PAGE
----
“The Canadian railway system has significant competitive advantages over the US rail system,” Dolbec said. “When the Panama Canal is finished in 2014, container traffic moving through this area will come through the Canadian East Coast ports simply because of the nature of the rail system in the US, which is frankly not as efficient or effective in terms of handling that (volume). It will mean lots of increased opportunities for Canadian trucking to be able to trans-ship this stuff from intermodal transfer facilities somewhere in this area to the US Midwest.”
Hamilton, of course, isn’t the only region that’s trying to market itself as a transportation hub. Five hundred kilometres to the east, on Hwy. 401, Cornwall is experiencing a renaissance of its own. Located near Ottawa and just over an hour southwest of Montreal, Cornwall is making a big push to be considered a true transportation hub.
Just how big a push are we talking? Half a billion dollars was invested in the community last year alone. The interest in logistics expansion in the community is enough that representatives from the city, the industry and school system got together in late February to discuss opportunities for the future.
The day-long event, co-hosted by the Canadian Supply Chain Sector Council (CSCSC) and the City of Cornwall at St. Lawrence College and attended exclusively by Truck News, opened with a look at recent and future investments in transportation in the region.
The list included: Supply Chain Management’s (SCM) 1.4 million sq.-ft. distribution centre (DC) with 900 employees; Target’s 1.3 million sq.-ft. DC (currently under construction); Shopper’s Drug Mart’s 600,000 sq.-ft. DC, with more than 125 employees; Boundary Properties’ 600,000 sq.-ft. DC (currently under construction); Benson’s 150,000 sq.-ft. DC, with more than 125 employees; and Richelieu Hosiery’s 150,000 sq.-ft. DC with 50 employees.
On the trucking side of things, Minimax Express, International Truckloa
d Services and Seaway Express have all set up shop in Cornwall, with about 100 employees each. Other notables include Cornwall Warehousing, Villeneuve Tank Lines and Translogic Express.
But all this transportation activity begs the question: Why Cornwall and why now? Bob Peters, senior development officer with the City of Cornwall, said: “We’ve had half a billion dollars invested in Cornwall in 2011 alone, and prior to that, in 2009, we had our biggest building year ever, and 2010 was no small year either. So it’s been about three years of consistent stellar growth for Cornwall, while the rest of the country was really going through a soft period and a downturn.”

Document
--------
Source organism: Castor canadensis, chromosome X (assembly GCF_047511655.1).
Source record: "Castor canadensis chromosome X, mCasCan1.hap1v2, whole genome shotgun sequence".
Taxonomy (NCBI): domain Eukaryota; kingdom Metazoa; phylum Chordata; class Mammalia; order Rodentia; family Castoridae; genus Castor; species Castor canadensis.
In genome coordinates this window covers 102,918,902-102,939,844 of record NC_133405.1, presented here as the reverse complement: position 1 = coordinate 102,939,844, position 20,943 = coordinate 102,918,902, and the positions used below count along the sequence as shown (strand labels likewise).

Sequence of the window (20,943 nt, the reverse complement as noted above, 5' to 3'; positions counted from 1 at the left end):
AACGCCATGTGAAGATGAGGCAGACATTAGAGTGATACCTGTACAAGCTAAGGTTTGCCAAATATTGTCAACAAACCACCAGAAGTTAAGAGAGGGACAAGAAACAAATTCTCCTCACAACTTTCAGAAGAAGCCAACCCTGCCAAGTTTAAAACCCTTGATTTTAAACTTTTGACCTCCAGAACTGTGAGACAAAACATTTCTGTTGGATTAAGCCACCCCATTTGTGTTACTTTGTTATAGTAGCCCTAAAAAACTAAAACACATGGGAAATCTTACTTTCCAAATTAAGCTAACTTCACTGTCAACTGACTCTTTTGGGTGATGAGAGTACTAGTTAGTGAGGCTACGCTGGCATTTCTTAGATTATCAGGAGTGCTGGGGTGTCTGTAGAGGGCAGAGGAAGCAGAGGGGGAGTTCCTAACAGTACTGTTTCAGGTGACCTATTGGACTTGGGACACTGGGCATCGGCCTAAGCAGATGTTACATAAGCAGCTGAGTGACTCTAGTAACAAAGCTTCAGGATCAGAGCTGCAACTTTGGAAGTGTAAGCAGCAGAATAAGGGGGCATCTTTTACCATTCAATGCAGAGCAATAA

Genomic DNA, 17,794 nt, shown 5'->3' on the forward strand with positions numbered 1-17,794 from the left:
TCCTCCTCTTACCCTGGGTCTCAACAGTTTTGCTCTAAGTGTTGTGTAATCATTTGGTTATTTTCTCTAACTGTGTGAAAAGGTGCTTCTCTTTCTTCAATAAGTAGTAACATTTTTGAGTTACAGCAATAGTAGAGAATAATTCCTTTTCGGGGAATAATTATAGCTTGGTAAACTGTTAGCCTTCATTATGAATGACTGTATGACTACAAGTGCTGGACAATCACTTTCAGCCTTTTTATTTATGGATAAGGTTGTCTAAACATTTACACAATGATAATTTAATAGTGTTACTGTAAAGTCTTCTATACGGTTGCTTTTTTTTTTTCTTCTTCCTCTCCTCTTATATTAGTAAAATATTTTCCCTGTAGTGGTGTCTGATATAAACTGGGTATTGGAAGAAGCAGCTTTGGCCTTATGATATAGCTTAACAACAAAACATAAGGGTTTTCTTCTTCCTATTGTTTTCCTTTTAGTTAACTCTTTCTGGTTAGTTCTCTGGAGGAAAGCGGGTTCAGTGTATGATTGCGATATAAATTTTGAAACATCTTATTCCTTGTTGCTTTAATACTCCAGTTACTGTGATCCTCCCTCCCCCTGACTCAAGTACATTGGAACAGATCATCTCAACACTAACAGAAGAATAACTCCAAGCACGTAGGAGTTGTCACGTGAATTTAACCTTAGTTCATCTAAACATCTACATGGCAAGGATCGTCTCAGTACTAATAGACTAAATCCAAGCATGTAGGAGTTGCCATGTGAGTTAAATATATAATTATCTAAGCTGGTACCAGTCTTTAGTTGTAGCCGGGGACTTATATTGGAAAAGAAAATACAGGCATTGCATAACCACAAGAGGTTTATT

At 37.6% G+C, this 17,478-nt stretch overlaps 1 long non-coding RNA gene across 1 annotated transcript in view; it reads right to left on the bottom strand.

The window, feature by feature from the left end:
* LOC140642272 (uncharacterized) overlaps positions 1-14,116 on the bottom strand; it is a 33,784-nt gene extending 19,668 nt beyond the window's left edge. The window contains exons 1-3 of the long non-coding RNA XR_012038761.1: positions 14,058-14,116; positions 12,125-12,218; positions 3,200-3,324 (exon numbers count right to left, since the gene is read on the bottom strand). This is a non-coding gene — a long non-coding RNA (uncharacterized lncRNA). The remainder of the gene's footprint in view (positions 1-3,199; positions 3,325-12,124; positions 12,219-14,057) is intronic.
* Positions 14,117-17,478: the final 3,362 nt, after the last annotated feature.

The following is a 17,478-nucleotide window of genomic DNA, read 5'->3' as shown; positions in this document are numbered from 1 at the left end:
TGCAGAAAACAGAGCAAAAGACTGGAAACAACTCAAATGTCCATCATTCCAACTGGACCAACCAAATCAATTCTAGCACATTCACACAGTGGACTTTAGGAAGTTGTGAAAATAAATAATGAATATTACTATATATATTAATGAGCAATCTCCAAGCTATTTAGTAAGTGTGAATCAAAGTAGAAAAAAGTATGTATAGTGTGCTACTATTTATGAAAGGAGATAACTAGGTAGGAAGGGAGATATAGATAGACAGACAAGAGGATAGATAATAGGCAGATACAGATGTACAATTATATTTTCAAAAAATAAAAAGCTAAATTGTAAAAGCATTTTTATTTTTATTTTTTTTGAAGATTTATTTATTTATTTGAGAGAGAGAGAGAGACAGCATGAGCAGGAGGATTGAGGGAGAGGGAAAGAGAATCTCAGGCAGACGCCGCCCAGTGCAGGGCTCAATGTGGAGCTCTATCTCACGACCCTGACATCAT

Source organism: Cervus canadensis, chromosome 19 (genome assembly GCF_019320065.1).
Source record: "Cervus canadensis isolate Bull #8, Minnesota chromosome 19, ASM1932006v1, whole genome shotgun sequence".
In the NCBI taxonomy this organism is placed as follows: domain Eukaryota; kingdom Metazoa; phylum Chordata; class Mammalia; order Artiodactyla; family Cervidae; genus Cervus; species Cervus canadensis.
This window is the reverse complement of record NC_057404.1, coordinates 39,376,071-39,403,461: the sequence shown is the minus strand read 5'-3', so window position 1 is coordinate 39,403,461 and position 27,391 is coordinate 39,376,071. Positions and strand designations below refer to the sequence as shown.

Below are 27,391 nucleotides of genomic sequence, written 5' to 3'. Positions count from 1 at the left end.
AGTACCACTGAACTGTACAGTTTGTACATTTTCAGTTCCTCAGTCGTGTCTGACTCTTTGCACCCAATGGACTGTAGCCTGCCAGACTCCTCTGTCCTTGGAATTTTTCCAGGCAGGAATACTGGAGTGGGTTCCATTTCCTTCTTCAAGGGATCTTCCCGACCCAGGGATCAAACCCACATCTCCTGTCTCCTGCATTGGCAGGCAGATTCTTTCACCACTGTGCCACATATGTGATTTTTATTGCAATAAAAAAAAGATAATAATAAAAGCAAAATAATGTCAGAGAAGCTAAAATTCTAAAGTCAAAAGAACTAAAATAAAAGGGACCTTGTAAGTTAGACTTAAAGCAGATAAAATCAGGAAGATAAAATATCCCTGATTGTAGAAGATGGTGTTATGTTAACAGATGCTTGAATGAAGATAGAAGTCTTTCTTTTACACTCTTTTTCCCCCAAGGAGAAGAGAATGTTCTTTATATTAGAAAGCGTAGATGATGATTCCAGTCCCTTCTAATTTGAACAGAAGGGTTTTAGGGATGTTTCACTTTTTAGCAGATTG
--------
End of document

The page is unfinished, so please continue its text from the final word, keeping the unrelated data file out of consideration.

Like Hamilton, Cornwall boasts inexpensive real estate and low development costs and is relatively free of traffic congestion. Peters said the city opened up 500 acres of service land along Hwy. 401 with no development charges at all. The region also boasts a skilled workforce.
Peters said when you combine all those factors, the area becomes a very attractive option for a company looking to set up a distribution centre: “Literally, we are saving (the company) millions and millions of dollars.”
Business perks aside, geography is also a key factor in Cornwall’s burgeoning transportation presence, with its close proximity to Montreal, Ottawa, and the US and easy access to Hwy. 401.
“We’re a great gateway or launching pad for Eastern Canada, but we’re also able to service Central Canada at the same time,” said Peters.
CSCSC executive director Kevin Maynard said Cornwall’s emergence as a transportation hub is the result of a “perfect storm.”
“Combined the with ability of the municipality to provide serviced land at the size that’s required for distribution centres…access to transportation, access to other markets and the availability to service land is the primary reason why large-scale distribution centres are being located in Cornwall. So, it is a perfect storm,” he said.
At present, about 2,000 people work in the Cornwall Business Park (which houses the majority of the aforementioned businesses), but it’s been suggested that number could rise to 3,000 as early as 2014.
To keep pace with Cornwall’s growing need for new workers to support its emergence as a transportation gateway, educators are working with both the city and the industry to generate interest in the transportation and logistics sector as a viable career path for young people.
“With the emergence of supply chain management sector jobs in the Cornwall area and also in Greater Eastern Ontario it begs the question: ‘What sort of program should we be providing to better support that industry’?” said Don Fairweather, campus dean of St. Lawrence College’s Cornwall campus. “So we created an advisory council with members from this industry who are speaking to us about what they need and how we could help…It’s a great example of the college responding to community need and listening to the community, and then mobilizing our resources to help meet the needs.”
Added CSCSC’s Maynard: “I think one of the biggest things is that we are looking at a collaborative opportunity. In Eastern Ontario, and particularly in Cornwall, there has been a lot of engagement from the municipality, from learning institutions like St. Lawrence College, from employers and other groups to look at bringing the message together and providing opportunity for people to work together for a common goal.”
Peters said that the other real challenge will be to present transportation and logistics as a desirable career path.
“The biggest distribution centres and other transport companies in the area that are hiring – that are looking for truck drivers, in-house workers, IT specialists, engineers – we are looking to mirror up people with those skills with those job opportunities. It’s not going to happen overnight. I think we are all well aware of the demographic situation in Canada – Cornwall is no different – but the goal is to engage young people through their college and post-secondary careers to understand the opportunities and the rewards that are in the logistic sector.”